Personally, I’m against the death penalty specifically because it is too easy to convict the wrong person.
I think another reason why I personally would be against death penalty is that it does not fulfill one of the criteria that it posses.
So here I go, a punishment does two things:
Capital “Punishment” fulfills number 2 but not number 1. The criminal isn’t reformed, nor is the criminal corrected. The criminal is simply killed out of our convenience because we don’t want to waste more resources. If these two things are what punishment provides for us, we do we still keep Capital “punishment” if it only serves half the purpose?
On the topic of Pro-life, it is the decision of the mother to decide whether the baby goes or not. I think there should be more restrictions on abortion policies, certainly to prevent the encouragement of young adults having unprotected sex thinking pregnancy is no longer an issue. A fetus, from my non-religious point of view, is nothing about a blob of potential. Now, before it gains conscience, it is just an animal. Actually, exactly like an animal. The process of growing is what I think of as mini-evolution. This tremendous change of brain structure is only so apparent in human. From just crying and staring at shiny colors, to creating new quantum equations for science in quest of origin, this is further proof of a boundary one must reach in order to become human. Now that said, some people will grow to be criminals, but they have potentials. As long as they are alive, they have a chance to reform, under the right encouragement.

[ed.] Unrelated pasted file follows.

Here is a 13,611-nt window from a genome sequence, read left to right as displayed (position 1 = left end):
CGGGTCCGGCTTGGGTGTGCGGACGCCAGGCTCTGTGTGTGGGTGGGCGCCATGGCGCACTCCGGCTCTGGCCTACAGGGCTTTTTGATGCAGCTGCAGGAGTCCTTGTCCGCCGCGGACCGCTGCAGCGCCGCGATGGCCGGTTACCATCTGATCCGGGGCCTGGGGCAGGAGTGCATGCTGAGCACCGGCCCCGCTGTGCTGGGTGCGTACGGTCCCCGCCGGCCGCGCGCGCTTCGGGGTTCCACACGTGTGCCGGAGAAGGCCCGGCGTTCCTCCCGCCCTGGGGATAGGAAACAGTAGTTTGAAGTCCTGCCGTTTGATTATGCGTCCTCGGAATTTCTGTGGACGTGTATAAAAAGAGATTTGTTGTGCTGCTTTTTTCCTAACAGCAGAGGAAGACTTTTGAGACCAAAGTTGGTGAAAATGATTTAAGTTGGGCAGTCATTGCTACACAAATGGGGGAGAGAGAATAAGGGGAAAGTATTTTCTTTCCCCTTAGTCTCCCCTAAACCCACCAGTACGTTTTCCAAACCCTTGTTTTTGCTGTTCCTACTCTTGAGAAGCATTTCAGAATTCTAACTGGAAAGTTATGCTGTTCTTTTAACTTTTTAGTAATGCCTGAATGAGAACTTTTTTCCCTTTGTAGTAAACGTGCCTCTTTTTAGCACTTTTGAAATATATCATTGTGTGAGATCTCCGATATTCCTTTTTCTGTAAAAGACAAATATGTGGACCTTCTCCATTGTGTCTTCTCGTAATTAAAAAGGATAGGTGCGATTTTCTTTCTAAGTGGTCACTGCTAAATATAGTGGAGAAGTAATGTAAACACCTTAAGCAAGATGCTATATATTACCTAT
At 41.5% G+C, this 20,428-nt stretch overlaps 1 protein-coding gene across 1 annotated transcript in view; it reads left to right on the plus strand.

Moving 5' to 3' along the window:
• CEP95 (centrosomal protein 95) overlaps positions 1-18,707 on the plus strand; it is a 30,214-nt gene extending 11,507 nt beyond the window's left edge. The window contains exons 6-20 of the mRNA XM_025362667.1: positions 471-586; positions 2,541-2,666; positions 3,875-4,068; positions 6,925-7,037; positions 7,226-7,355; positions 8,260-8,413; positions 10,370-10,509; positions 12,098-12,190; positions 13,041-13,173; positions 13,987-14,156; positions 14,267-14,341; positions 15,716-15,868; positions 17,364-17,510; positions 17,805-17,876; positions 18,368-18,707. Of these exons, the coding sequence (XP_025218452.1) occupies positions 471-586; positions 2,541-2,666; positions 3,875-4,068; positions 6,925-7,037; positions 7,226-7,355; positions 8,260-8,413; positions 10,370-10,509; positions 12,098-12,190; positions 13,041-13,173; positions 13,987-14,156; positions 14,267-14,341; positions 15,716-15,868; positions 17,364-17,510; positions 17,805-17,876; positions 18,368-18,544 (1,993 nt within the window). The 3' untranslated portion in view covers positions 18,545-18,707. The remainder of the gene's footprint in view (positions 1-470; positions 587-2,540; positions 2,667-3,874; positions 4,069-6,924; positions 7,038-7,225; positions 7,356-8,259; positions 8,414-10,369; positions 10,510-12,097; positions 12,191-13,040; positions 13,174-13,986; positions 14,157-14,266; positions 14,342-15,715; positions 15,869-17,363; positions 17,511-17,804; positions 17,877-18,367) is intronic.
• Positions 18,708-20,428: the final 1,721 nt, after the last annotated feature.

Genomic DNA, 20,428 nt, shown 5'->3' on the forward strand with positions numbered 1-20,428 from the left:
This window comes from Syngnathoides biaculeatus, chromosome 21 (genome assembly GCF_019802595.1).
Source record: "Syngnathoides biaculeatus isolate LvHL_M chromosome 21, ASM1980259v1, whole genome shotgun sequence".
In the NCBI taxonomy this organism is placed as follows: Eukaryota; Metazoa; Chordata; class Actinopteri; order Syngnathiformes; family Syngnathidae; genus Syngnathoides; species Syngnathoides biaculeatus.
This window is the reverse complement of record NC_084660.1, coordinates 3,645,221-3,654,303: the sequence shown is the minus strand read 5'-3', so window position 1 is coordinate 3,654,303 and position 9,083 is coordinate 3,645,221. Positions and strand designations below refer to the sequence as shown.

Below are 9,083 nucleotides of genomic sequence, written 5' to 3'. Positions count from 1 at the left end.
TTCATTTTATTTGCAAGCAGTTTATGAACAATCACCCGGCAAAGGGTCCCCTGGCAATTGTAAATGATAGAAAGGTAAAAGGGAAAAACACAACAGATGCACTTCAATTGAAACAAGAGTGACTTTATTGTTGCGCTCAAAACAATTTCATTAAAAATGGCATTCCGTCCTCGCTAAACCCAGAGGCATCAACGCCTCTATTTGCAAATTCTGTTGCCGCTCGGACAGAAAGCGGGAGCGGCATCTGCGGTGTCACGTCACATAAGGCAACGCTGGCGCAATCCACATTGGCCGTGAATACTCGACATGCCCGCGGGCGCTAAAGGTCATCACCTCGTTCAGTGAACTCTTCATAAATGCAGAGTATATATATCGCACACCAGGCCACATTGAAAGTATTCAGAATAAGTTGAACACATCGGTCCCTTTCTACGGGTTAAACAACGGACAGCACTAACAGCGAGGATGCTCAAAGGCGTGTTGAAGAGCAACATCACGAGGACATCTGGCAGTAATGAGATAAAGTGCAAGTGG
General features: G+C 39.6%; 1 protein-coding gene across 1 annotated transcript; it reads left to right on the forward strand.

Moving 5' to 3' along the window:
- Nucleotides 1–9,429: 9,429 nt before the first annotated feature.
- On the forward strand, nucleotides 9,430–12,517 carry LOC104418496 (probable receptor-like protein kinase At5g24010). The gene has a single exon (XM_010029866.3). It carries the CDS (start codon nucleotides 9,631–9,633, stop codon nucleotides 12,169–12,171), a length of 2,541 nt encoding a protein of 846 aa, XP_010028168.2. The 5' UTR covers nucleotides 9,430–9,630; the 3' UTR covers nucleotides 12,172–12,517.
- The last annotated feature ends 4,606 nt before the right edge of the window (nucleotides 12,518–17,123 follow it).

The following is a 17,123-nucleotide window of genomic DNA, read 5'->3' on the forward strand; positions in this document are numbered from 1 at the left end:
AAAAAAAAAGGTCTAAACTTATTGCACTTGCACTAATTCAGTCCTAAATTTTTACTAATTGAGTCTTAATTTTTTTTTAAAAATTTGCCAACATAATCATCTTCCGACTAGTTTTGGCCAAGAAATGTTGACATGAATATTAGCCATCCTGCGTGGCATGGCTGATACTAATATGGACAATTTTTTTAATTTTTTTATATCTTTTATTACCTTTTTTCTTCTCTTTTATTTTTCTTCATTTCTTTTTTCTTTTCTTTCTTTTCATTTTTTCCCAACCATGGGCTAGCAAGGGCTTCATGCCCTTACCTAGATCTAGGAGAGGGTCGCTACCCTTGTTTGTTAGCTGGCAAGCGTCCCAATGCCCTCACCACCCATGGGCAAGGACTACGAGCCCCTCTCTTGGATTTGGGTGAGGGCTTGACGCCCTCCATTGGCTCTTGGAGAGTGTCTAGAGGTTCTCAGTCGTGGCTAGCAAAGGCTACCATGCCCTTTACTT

is nothing about a blob of potential.
is nothing but a blob of potential.
Capital “Punishment” fulfills number 2 but not number 1.
That depends on what the point of “correction” is. You can view it as some sort of externally imposed “improvement” program (as you seem to do), or you can view it as simply another facet of “deterrence”.
I don’t really think that the government, or society as a whole, have any right to do the former—who gets to decide the direction of “improvement”?
The real goal is deterrence. The “correction” view of judicial punishment is simply recognizing that, all things being equal, if we let the offender return to society, the circumstances that caused his first offense are likely to continue and to lead him to a second. The “correction” is not to make the offender a “better person”, but rather to reduce the chance he’ll re-offend.
Or, to put it another way, “deterrence” is about preventing other potential offenders from offending, while “correction” is about preventing this one from offending again.
Capital punishment is clearly effective at doing that—outside of horror films, the victims of capital punishment never commit another crime.
Personally, I oppose capital punishment, but I have a hard time articulating exactly why.
The fact of the matter is that it’s just not done in civilized countries anymore. From Wikipedia, here’s the list of countries that executed someone last year:
Is that really the company we want to keep?
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